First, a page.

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Multiple Sclerosis: Intravenous Immunoglobulin (IVIG)

Topic Overview

Intravenous immunoglobulin (IVIG) is a medicine often used to boost the body's immune system and make it better able to fight disease. It is made from donated blood fluids.

Treatment with IVIG may improve function and lengthen the time before a relapse in people who have relapsing-remitting MS.1 It does not seem to help slow the progression of MS.2

IVIG can also lengthen the time before a second attack in people who take it after the first attack.1

But IVIG is extremely expensive, not widely available, and not considered practical for long-term treatment of MS. It sometimes may be used to treat a severe relapse if you either cannot take or do not respond to corticosteroids.

The safety of IVIG during pregnancy and breast-feeding is not known. Talk to your doctor if you are planning a pregnancy, if you are pregnant, or if you are breast-feeding.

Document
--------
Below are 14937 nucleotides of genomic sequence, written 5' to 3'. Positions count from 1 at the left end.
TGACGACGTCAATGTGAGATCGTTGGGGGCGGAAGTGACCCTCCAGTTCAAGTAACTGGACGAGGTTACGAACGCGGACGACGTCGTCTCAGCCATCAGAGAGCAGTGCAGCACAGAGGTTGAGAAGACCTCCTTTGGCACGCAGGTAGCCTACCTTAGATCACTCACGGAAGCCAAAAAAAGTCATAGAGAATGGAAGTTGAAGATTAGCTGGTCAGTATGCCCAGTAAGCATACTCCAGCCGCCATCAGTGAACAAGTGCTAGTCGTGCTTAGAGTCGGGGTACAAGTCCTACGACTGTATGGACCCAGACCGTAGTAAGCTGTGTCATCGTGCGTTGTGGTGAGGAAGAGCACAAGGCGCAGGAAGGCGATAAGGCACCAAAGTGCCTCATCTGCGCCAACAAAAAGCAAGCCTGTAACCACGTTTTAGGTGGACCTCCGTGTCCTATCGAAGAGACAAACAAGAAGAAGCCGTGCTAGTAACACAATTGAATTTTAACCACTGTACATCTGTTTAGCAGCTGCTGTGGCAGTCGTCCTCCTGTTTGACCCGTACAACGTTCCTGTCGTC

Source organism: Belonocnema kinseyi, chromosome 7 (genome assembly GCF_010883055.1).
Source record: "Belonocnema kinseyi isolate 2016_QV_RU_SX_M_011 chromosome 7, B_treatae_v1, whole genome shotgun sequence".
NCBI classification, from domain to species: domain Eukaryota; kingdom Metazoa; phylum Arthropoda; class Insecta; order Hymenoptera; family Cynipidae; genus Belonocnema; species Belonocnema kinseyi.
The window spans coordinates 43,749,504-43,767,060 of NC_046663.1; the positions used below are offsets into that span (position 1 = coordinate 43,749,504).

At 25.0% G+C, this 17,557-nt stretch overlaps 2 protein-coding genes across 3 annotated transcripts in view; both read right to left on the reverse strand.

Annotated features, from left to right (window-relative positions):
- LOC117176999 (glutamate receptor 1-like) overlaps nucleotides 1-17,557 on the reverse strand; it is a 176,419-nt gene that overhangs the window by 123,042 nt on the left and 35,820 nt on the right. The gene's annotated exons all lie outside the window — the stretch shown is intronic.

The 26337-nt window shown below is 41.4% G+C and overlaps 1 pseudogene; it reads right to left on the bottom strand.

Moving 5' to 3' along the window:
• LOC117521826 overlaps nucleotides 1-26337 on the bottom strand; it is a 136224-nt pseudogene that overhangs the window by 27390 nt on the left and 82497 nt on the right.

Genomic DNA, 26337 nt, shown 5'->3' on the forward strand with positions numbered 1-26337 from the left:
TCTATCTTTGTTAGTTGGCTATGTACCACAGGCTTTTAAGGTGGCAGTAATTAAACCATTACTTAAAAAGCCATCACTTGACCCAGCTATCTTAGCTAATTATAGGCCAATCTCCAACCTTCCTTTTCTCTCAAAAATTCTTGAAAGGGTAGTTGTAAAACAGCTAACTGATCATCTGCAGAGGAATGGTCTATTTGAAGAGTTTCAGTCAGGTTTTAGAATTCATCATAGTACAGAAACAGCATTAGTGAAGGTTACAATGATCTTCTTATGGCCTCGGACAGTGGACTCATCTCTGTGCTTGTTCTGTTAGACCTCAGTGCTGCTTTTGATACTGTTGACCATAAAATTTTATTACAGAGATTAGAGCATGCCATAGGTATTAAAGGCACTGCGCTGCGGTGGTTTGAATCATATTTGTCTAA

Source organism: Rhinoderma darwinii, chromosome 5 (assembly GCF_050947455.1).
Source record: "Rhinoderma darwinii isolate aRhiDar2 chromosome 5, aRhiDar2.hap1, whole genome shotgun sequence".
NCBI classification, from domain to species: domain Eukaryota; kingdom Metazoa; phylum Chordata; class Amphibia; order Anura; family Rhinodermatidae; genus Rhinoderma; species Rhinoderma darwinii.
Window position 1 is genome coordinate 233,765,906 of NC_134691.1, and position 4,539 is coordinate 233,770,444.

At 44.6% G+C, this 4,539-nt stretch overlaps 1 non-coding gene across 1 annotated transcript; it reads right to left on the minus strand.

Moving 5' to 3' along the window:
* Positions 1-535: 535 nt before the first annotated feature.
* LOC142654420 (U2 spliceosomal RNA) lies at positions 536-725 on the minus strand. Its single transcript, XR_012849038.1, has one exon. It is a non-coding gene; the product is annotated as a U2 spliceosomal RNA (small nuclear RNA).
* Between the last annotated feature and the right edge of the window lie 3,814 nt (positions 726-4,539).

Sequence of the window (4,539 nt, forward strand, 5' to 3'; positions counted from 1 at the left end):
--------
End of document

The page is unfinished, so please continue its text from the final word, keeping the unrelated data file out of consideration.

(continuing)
Related Information

References

Citations

  1. Nicholas R, Chataway J (2009). Multiple sclerosis, search date June 2008. Online version of BMJ Clinical Evidence: http://www.clinicalevidence.com.
  2. Goodin DS, et al. (2002, reaffirmed 2008). Disease modifying therapies in multiple sclerosis: Report of the therapeutics and technology assessment subcommittee of the American Academy of Neurology and the MS Council for Clinical Practice Guidelines. Neurology, 58(2): 169–178.

Credits

By Healthwise Staff
Primary Medical Reviewer Adam Husney, MD - Family Medicine
Primary Medical Reviewer Anne C. Poinier, MD - Internal Medicine
Specialist Medical Reviewer Barrie J. Hurwitz, MD - Neurology
Current as of March 12, 2014

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